The accuracy of the airflow and conductance, obtained by the different calibration and calculation methods as implemented in our automatic signal processing software, was determined by comparison of the derived total flow FnL+R to FPNT. All data streams were processed by the same automatic procedures to estimate the derived total conductance GnL+R and reference conductance GnPNT. Averaged periods of breaths of FPNT with a VT of < 200 mL or >800 mL (attributed to mouth breathing, mask leaks, or recording/processing errors) were excluded from the comparison analysis of airflow and conductance.

Statistical Analysis

Agreement between two methods was determined by calculation of the bias (mean difference) and 95% limits of agreement (LOA, the range of bias ± 1.96 SD) (Bland and Altman, 1986). All statistical evaluations were carried out with MATLAB 9.1, The MathWorks, Inc., Natick, MA, USA.

Results

Design and Implementation of the Signal Processing Program

Our signal processing program for automatic, continuous transformation of bilateral pressure into airflow and conductance comprises two modules: the first module calibrates side-selective nasal pressure with airflow; the second module carries out the actual processing of bilateral nasal pressure recordings into airflow and conductance according to the calibration data generated by the first module. These two modules can be accessed from the main graphical user interface, which is displayed after startup of the program (Figure 2).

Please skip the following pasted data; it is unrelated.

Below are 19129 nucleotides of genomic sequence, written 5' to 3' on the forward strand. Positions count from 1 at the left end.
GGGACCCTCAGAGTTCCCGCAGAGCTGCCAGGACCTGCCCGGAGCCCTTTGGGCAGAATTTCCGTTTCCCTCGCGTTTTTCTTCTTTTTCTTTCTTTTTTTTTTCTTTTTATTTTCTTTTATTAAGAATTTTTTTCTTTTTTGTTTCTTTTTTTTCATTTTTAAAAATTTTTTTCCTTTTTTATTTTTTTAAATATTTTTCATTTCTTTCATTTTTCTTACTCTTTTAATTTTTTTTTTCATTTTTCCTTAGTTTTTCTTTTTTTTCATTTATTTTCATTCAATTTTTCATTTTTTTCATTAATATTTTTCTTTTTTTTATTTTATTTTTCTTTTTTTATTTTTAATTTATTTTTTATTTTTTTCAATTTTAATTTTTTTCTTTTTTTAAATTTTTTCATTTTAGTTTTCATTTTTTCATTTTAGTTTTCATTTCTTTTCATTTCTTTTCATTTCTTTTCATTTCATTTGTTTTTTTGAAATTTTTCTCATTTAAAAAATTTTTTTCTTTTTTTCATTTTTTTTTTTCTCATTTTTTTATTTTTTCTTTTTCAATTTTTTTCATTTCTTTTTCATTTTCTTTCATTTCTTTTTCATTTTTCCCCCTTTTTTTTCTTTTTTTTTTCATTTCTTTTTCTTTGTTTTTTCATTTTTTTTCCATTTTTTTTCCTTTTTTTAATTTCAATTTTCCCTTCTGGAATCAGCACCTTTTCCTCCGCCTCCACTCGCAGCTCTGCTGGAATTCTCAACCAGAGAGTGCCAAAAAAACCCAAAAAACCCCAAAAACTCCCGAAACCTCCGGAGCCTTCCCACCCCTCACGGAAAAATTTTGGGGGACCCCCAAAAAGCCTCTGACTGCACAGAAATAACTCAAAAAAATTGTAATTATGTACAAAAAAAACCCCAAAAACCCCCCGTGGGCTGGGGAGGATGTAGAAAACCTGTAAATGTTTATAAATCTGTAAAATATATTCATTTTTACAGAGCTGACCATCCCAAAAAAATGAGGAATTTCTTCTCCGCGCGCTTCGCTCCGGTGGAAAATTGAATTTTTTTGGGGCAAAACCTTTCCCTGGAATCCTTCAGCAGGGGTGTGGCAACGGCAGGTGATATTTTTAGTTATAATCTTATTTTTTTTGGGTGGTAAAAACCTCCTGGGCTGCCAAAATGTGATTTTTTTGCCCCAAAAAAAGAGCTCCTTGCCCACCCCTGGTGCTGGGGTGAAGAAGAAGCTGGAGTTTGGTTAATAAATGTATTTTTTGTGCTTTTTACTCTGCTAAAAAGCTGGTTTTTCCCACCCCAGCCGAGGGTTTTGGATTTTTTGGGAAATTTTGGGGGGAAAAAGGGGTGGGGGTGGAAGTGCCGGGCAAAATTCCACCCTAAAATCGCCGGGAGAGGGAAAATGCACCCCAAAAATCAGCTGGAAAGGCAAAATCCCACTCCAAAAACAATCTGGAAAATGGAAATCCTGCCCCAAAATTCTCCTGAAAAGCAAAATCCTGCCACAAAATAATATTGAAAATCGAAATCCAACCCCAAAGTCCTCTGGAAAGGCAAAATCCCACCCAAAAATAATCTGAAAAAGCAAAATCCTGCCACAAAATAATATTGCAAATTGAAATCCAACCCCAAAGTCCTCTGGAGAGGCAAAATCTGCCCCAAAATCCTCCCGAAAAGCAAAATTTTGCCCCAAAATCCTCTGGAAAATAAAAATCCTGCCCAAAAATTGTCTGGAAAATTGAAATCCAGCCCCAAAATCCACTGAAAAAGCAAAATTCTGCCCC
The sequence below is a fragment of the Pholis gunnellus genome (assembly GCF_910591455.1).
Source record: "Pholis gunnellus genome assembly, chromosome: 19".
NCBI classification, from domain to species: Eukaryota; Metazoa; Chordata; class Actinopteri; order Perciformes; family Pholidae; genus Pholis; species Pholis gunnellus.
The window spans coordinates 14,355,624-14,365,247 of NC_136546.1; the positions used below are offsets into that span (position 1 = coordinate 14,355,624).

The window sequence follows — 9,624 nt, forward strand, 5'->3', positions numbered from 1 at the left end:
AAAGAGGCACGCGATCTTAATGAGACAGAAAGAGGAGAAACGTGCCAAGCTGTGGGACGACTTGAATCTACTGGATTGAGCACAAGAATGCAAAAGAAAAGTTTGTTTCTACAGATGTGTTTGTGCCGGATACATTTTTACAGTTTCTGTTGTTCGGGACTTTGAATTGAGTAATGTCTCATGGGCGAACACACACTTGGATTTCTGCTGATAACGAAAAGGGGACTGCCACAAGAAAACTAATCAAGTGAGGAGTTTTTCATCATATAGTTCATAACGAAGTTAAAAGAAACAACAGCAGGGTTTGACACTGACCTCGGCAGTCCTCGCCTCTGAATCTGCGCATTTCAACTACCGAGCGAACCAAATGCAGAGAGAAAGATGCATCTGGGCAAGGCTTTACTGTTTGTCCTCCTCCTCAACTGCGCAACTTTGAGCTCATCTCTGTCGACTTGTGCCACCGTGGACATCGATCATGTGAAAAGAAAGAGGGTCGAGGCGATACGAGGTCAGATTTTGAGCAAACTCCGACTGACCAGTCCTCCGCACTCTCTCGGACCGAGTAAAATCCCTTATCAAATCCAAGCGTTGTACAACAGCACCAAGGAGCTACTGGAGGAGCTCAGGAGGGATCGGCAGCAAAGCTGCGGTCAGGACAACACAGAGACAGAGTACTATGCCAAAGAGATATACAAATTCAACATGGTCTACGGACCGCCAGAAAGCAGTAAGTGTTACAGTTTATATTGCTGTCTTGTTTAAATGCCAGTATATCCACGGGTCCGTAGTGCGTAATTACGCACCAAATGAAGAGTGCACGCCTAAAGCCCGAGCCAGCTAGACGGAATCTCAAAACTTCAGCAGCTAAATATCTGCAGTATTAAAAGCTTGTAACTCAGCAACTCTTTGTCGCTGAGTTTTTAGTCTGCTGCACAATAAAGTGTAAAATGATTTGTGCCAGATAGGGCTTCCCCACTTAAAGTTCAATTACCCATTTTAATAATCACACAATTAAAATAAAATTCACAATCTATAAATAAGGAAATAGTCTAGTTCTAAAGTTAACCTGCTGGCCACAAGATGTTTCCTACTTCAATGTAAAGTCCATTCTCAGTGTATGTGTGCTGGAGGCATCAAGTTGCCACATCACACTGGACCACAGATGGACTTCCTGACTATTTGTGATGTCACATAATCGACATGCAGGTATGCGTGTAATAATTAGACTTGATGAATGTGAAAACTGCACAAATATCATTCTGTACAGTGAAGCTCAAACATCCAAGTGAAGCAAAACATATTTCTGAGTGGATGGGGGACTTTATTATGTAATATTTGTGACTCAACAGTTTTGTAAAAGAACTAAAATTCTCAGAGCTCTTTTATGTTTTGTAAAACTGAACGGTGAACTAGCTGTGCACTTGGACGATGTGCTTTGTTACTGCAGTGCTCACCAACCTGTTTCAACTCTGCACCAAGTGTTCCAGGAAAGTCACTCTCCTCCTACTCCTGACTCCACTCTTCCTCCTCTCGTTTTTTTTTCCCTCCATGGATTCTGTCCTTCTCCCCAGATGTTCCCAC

FIGURE 2
www.frontiersin.org

Figure 2. Graphical user interface of the nasal pressure and airflow processing program. (A), Main window. (B), Calibration module. (C), Module for derivation of bilateral airflow and conductance from nasal pressure recordings.

We implemented a modular program architecture using LabVIEW's virtual instruments (VIs) for each signal processing task (e.g., offset correction, low-pass filtering, conductance calculation) and connecting them in series (LabVIEW block diagrams are depicted in the Supporting Information (SI), Supplementary Figures 14). Through case-structures the user can choose between different algorithms for the same task (e.g., generation of the calibration curve) and switch on or off graphical output after each processing step. Depending on the chosen level of detail (i.e., duration of the bins of averaged breaths) and conductance algorithm, signal processing of up to 6 h of continuously recorded data took between 10 and 180 s as evaluated on our computer system.